Early Forth systems had little error-checking and it was very
easy to crash the system. In the late 1970's Fig-Forth added
compiler security and other checks. By the mid 1990's Forth-94 had standardized 58 error conditions. Today's Forth
compilers are capable of detecting all critical error conditions, but one ... out-of-memory !
The problem with ALLOT
To understand why it is difficult for Forth to reliably detect
out-of-memory conditions (THROW
code -8 "dictionary
overflow") one must look at its memory allocation word ALLOT . Traditionally this function was defined as follows:
: ALLOT ( n|u -- ) DP +! ;
where DP is a variable containing the address returned by HERE and n|u is the number of units to be allotted.
e.g. 10 ALLOT will increment the Dictionary Pointer by 10, thereby reserving 10 address units (bytes) of data space
But what if a program attempts to reserve more space than is
available? If ALLOT were defined
as above without any
memory check, the result is unpredictable. In all likelihood the system would become unstable or crash. To avoid such a
scenario many of today's Forth systems include a memory check within ALLOT. If insufficient memory is available when
ALLOT is executed, it will be detected and the function will abort with an error message or number. At least this is the
The reason why memory checking in ALLOT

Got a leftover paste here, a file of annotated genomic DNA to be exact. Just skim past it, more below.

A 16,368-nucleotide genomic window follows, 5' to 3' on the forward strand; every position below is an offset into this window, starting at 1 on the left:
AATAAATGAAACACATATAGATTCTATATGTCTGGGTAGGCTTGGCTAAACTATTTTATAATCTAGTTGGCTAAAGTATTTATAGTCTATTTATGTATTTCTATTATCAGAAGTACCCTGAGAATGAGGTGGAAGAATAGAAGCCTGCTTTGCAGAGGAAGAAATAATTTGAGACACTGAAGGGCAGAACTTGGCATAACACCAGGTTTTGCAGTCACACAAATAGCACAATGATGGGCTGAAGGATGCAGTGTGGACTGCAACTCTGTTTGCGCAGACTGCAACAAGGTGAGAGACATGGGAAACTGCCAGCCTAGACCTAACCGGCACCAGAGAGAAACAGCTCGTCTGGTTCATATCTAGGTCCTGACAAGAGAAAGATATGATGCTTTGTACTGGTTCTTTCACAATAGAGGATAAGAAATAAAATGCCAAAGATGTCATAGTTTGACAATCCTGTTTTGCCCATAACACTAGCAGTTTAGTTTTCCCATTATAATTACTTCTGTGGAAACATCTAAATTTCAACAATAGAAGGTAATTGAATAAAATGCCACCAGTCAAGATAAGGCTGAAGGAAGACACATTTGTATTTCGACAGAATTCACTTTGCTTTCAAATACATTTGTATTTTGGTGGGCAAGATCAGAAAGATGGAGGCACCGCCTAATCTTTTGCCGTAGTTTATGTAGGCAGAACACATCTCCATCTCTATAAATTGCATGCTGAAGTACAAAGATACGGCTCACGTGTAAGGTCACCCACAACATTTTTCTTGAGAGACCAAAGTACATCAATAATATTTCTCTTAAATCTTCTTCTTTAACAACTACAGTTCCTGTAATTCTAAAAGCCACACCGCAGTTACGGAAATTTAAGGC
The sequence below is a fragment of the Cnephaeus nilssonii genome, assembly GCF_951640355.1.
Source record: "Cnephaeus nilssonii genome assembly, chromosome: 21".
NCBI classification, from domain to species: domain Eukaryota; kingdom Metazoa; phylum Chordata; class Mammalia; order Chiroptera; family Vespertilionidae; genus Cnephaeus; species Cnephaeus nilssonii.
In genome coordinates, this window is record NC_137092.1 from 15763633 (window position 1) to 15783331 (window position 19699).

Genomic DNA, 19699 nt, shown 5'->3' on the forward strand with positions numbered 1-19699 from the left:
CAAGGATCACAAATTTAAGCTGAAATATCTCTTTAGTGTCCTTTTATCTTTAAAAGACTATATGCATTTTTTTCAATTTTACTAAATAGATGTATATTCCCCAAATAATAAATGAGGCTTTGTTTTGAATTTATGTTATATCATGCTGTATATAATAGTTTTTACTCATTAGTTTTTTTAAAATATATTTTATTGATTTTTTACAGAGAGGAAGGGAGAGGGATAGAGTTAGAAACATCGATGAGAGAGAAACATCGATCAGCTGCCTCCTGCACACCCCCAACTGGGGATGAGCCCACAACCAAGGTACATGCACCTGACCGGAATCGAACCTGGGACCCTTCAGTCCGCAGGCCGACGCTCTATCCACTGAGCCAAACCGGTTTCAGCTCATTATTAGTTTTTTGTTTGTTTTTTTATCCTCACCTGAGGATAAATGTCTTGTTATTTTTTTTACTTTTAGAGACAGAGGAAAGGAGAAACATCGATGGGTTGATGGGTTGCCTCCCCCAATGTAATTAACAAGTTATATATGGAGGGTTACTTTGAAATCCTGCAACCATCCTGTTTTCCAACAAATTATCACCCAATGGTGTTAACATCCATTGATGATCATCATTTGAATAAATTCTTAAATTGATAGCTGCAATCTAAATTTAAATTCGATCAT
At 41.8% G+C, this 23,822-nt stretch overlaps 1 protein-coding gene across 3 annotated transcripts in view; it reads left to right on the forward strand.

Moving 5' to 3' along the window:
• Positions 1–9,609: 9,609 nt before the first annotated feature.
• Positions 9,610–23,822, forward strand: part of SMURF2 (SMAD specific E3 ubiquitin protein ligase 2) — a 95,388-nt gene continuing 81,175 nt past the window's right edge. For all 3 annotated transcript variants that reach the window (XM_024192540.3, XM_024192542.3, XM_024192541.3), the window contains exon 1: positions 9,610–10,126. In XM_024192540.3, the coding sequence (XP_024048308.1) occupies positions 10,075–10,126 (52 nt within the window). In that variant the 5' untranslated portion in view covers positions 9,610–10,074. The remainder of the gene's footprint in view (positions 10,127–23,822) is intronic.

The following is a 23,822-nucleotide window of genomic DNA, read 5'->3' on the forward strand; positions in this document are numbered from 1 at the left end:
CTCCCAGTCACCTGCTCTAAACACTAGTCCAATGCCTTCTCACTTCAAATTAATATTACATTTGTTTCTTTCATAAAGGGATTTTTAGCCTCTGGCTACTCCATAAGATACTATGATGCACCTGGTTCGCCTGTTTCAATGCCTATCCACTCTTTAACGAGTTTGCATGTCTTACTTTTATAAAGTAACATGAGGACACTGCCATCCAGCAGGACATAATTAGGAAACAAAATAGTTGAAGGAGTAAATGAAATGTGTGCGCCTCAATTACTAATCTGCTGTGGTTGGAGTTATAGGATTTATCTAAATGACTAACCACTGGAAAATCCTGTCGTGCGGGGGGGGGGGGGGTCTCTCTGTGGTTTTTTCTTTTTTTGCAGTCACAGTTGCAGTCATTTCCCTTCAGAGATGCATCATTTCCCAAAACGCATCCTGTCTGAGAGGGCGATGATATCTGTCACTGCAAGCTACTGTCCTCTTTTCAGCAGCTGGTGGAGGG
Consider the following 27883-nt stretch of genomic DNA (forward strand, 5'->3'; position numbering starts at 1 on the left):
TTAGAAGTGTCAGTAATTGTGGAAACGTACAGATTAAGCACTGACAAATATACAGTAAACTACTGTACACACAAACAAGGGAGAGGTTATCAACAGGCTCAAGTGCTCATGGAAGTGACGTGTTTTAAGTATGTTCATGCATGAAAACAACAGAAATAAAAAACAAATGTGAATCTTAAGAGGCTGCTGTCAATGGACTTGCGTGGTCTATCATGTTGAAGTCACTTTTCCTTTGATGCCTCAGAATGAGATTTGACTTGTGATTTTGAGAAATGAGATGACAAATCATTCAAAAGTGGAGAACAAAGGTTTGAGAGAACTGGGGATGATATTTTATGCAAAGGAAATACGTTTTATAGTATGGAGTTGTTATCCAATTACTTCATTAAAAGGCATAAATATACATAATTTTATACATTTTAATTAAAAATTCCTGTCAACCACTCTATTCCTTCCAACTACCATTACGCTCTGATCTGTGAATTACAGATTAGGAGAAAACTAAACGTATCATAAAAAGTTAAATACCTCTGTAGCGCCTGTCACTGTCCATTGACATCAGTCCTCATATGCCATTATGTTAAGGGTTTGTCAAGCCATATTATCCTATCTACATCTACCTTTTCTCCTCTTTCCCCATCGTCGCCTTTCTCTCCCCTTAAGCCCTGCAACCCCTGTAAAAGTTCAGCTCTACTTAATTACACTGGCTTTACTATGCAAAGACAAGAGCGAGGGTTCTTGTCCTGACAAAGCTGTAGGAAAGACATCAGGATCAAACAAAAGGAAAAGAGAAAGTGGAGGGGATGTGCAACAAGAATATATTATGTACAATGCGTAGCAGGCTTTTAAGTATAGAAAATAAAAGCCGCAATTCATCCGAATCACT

doesn't always work is due to another feature of ALLOT - the ability to
reclaim data space previously allotted. Just as 10 ALLOT reserves 10 bytes of data space, so -10 ALLOT will
return 10 bytes back to the system.
The problem with ALLOT is that
2's complement integer representation (most machines) cannot
distinguish between a
signed negative number and its corresponding unsigned positive number. On a 16-bit system -9216 ALLOT can be
a valid operation; at the same time its alternate representation 55 1024 * ALLOT can be an overflow condition.
Because ALLOT is required to support the former, it may not exclude the latter. That makes detecting out-of-memory
problematic, if not impossible.
As originally devised ALLOT
was very flexible. It worked with any number, signed or unsigned.
But this flexibility came
at the cost of compiler security. Today's Forth compilers emphasize robustness, so with this in mind the following
re-working of ALLOT is presented.
To secure effective memory checking when ALLOTing data space, negative values
must be excluded. The easiest way to
achieve this is to split the existing functionality of ALLOT into two words:
: ALLOT ( u -- ) DUP UNUSED U> ABORT" out of memory" DP +! ;
: -ALLOT ( +n|u -- ) NEGATE DP +! ;
Under this scheme ALLOT is
used to reserve data space as before, while -ALLOT is used to reclaim data space
allotted. In this implementation -ALLOT has no memory checking on the grounds a programmer knows what he/she is doing.
For non two's complement machines -ALLOT is limited to positive signed numbers.
It may be argued such a change to ALLOT
would break existing code. In response it is suggested it is a
change that should
have occurred long ago. In practice relatively few programs will break, and when they do, it is likely to be accompanied
by an out-of-memory error. From there it is a simple matter of finding the offending ALLOT and replacing it with
NEGATE -ALLOT .
2015-01-10 First release
2016-01-14 Revised text
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Page updated: 2016-01-14